What is Capitalism?



By Sigrid Weidenweber

If it were not for all the Democrat candidates maligning capitalism and proposing ridiculous monetary social schemes for the population, it would never have occurred to me to write, or even think, about capitalism.  We all think that we know what the word means. It is the freedom and the opportunity to freely produce, buy and sell products.

But is it? Or is it the dehumanizing system that, according to Marx, sucks the lifeblood out of the workers?

Having written about Socialist/Communist systems and experienced them first hand, it easier for me to define their essence and core. It is a centralized, planned economy, conceived and instituted by a multi-headed elite that is in total control of all aspects of the economy and all socio-economic functioning. The latter part includes control of medical services, pensions, the taking of dues of any kind for social associations, schools, universities, the arts, all forms of entertainment and all forms of sport. The former part controls the entire monetary system, all aspects of the economy: hospitals, factories, farms and all forms of agriculture, and mass-transportation. There you have it! This is the system I lived under. It also allows to turn citizens into slaves “for the good of the people,” as it does with Cuban doctors, who are being farmed out into foreign countries. Most of these countries are in dire need of doctors and pay the Cuban government directly, which keeps most of the doctors pay. It is also the form of government impossible to dislodge, for once socialist oligarchies attain power they take full control of the police, the military and the ballot boxes in total eradication of all democratic principles. One just has to look at Cuba, Venezuela, China and Russia.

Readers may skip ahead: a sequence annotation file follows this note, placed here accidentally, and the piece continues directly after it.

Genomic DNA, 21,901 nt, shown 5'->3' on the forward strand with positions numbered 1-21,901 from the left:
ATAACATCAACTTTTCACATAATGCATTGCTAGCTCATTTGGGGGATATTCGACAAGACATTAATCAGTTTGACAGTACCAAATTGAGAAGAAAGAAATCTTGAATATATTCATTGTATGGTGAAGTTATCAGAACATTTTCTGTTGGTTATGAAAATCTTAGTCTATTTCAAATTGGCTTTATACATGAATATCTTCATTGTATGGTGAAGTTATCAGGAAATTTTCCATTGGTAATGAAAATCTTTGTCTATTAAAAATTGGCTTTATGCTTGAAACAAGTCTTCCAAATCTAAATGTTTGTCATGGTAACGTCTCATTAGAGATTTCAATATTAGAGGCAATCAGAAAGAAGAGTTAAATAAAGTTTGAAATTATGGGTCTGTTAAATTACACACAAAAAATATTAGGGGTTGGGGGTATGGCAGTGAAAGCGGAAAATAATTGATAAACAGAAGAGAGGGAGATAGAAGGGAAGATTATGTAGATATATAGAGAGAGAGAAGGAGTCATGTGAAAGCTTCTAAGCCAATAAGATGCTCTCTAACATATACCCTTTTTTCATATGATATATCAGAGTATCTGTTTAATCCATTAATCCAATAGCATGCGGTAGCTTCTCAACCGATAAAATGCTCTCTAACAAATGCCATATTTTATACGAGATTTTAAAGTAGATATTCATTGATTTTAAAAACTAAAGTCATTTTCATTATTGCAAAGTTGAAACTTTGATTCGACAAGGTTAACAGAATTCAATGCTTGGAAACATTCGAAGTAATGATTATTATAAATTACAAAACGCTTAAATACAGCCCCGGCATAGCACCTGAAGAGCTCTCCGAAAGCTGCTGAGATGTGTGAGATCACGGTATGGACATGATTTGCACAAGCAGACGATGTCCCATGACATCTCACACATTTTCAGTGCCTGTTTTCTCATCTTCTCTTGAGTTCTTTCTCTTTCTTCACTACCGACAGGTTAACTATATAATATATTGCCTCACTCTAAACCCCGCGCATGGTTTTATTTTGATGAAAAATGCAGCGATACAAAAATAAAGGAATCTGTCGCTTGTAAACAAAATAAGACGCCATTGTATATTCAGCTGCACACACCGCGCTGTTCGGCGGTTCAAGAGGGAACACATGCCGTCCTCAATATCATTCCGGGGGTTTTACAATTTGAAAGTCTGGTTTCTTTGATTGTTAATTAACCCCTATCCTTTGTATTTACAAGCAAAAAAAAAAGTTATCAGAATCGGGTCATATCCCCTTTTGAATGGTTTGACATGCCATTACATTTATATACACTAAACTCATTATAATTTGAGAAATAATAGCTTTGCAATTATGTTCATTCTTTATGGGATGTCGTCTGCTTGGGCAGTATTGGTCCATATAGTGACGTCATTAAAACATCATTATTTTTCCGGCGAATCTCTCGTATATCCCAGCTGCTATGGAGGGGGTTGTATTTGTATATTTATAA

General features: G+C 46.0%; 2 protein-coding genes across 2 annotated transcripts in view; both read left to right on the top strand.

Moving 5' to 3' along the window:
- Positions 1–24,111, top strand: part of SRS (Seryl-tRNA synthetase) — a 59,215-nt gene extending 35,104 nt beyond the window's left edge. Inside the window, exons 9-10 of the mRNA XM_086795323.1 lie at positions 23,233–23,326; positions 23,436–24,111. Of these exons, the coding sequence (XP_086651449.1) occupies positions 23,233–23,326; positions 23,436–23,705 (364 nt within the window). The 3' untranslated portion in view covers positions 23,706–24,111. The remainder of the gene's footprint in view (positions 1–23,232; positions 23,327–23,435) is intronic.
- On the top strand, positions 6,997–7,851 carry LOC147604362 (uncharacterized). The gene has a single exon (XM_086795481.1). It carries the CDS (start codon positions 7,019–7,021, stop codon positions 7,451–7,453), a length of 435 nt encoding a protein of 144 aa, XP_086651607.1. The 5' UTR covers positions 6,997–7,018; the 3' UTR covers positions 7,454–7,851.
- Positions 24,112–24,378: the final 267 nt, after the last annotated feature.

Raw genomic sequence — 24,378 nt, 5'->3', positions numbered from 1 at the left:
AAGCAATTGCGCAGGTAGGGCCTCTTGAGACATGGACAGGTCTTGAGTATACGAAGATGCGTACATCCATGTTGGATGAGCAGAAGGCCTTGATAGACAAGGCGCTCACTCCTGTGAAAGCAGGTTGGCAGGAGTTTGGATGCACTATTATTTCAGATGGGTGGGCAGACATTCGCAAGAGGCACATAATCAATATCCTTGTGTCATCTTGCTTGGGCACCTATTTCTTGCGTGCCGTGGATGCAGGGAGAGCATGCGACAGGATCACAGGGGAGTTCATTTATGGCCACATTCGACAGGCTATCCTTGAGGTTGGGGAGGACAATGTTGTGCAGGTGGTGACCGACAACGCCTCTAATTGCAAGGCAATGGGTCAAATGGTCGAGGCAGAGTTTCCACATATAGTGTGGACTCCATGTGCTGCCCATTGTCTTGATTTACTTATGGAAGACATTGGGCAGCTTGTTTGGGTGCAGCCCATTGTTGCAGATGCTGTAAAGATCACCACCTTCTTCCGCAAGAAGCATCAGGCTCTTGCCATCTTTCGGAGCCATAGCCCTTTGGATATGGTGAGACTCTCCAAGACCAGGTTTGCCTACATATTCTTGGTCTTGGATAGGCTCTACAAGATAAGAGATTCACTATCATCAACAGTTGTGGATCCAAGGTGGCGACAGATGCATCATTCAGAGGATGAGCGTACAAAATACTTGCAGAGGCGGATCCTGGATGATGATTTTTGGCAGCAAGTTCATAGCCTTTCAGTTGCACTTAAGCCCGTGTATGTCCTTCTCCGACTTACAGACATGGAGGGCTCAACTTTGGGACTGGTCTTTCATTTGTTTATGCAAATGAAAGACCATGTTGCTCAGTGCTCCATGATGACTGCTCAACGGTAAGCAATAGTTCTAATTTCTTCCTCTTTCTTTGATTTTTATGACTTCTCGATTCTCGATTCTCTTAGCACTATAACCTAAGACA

Capitalism, on the other hand, is harder to define. What comes instantly to mind is that it is a system of free trade, free exchange of finance, service and goods. People commit freely to exchange service for predetermined fees—people, citizens, decide their education, health care, their art, sports, leisure, association and all other parts they wish to conduct in their lives. We all know that is what capitalism is. Capital, after all, is nothing other than money used to build, trade, and invest in opportunities to make more money. It is capital to purchase goods for use or sale, to hire help and pay wages. This definition, unfortunately has become too simplistic. It crudely describes what Marx saw and wrote about in his The Capital. Those who have capital use it to control and rob those who have none and need to work to attain it.

The French Christian philosopher Simone Weil thought that capitalism—the word—was an empty abstraction. She believed that “to blame every societal ill on it” was a mental deficiency. It was her belief that “a modern European economy consists in certain methods of production, consumption and exchange, which are continually varying, however, and which depend upon certain fundamental relationships.” These relationships, she contends, are production and circulation of goods and money, between money and production, between money and consumption.

“This inscrutable arrangement” she says, “is arbitrarily converted into an abstraction, which defies all definition, and is then made responsible, under the name of capitalism for every hardship endured by oneself or others.”